Dance for Parkinson’s Participant said, “The lockdown has been very hard, as I was no longer able to see people and my family. I felt isolated and my speech was suffering. I found the Zoom sessions helped me reconnect and it was lovely to see the teachers and all the participants of our group. The sessions were very uplifting for me and I always looked forward to them.”
As well as setting up the sessions online, NDCWales has partnered with Digital Communities Wales who work with digitally excluded people. Helping them deliver digital inclusion activities so they can do it well and make a bigger impact. They helped NDCWales to provide free training and support for those who have never used Zoom before.
NDCWales’ Learning and Participation, Guy O’Donnell said, “The feedback we’ve had from our loyal Dance for Parkinson’s participants is that they wanted to still feel connected and still continue to feel the benefit of the programme on their health. They were keen and wanted to be adventurous and learn about technology, and fortunately with the continued support from Digital Communities Wales we have been able to do this.”
Following the pilot over lockdown, Dance for Parkinson’s will now be available online for new members to join in from Thursday 17September, 1.15pm-2.45pm. The programme runs across 12 weeks and participants can join in at any time. The first class on the 17 September is free and the first class is free for new attenders, classes are £3.50 per week thereafter. Each term the programme focuses on one English National Ballet or National Dance Company Wales production and explores the themes and ideas around the movements of that dance piece. This term, Dance for Parkinson’s will be focused on NDCWales’ production of Ed Myhill’s Clapping?! which was adapted for online during lockdown.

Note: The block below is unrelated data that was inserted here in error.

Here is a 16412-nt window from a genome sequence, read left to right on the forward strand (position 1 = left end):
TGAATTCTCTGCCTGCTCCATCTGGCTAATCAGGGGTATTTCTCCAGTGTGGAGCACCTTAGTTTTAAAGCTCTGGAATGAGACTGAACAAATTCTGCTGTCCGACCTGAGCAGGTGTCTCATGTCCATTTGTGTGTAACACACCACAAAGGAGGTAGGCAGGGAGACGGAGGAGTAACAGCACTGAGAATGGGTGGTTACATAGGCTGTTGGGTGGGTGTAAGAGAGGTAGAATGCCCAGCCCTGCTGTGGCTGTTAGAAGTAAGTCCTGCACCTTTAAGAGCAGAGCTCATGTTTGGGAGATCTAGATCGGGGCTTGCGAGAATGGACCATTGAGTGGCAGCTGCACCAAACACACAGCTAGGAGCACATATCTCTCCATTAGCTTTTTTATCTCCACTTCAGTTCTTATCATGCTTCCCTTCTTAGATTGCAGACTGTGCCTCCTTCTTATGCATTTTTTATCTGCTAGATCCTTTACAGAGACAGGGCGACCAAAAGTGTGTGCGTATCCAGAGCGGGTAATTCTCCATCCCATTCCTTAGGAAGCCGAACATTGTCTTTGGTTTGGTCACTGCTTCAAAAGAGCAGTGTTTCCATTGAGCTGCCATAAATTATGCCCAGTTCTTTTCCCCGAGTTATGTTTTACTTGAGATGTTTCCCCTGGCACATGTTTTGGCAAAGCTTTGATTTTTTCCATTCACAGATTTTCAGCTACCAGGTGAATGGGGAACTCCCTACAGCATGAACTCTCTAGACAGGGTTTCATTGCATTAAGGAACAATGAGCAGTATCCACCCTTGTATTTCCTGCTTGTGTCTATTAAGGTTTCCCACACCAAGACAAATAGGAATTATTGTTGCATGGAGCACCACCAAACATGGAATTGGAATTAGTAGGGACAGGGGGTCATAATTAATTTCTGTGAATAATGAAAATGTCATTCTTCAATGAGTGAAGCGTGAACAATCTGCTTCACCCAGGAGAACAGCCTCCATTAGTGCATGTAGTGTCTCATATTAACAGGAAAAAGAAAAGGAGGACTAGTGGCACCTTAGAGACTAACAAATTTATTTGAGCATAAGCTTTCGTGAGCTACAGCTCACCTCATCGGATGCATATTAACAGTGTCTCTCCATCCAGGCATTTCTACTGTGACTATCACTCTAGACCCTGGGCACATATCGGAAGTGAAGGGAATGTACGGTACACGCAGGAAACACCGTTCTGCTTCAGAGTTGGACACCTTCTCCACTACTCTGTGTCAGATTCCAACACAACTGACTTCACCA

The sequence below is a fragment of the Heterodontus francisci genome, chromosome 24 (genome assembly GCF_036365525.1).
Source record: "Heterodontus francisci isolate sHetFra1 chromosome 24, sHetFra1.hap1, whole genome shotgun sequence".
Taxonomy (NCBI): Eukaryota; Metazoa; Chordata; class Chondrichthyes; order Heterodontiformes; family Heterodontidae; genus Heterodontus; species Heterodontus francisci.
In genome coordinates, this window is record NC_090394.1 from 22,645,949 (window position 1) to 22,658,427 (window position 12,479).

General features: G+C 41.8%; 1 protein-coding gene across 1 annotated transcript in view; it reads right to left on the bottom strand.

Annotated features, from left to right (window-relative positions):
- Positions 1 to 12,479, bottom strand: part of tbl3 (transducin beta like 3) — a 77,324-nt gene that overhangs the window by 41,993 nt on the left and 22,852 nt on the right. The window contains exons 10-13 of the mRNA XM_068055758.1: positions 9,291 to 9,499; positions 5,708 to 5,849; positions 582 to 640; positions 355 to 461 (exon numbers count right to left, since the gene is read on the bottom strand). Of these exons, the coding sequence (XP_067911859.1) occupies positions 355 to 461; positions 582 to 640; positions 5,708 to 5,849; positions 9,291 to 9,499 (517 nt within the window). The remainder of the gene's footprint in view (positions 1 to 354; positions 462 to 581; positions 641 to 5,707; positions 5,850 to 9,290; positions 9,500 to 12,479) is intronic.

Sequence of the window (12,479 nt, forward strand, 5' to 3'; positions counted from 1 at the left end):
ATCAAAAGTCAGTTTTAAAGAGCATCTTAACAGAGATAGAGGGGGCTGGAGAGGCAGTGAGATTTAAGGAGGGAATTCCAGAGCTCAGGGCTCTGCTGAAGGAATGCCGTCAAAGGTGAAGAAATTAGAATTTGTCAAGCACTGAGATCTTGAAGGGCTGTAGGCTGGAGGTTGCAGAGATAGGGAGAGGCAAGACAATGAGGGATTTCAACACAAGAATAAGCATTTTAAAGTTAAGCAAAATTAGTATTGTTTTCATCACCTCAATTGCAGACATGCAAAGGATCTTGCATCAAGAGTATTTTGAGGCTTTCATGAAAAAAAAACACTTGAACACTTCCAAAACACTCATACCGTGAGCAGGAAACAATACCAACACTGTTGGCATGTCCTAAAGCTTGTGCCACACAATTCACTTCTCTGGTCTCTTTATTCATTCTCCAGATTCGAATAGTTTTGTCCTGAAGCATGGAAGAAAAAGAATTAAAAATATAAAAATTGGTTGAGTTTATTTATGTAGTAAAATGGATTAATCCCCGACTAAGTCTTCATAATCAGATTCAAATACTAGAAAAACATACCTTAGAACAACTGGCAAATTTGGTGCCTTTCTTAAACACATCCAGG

As well as encouraging new members to take part in Dance for Parkinson’s, NDCWales and English National Ballet are continuing to look for volunteers to help support participants in the programme. If you would like further information and to sign up to the programme as participant or a volunteer please contact – Guy O’Donnell, Learning and Participation Producer, NDCWales email firstname.lastname@example.org or ring 07305 534 981.
Dance for Parkinson’s is supported by Caerphilly Council, Hodge Foundation, The Moondance Foundation and The Goldsmiths Charity Company.
Mae rhaglen Dawnsio ar gyfer Parkinson’s Cwmni Dawns Cenedlaethol Cymru ac English National Ballet wedi cael ei symud o’r Tŷ Dawns (Bae Caerdydd) a Sefydliad Glowyr Coed-duon (Caerffili) i ddosbarth ar-lein Zoom newydd i helpu i gefnogi’r rheiny sydd fwyaf bregus ac yn parhau i warchod eu hunain.
Mae CDCCymru wedi bod yn cynnal y dosbarthiadau dawns o safon uchel i bobl sy’n byw â Parkinson’s a’u teuluoedd, ffrindiau a gofalwyr ers 2015 yn y Tŷ Dawns a 2017 yn Sefydliad Glowyr Coed-duon, pob un yn rhan o raglen ledled y DU ag English National Ballet.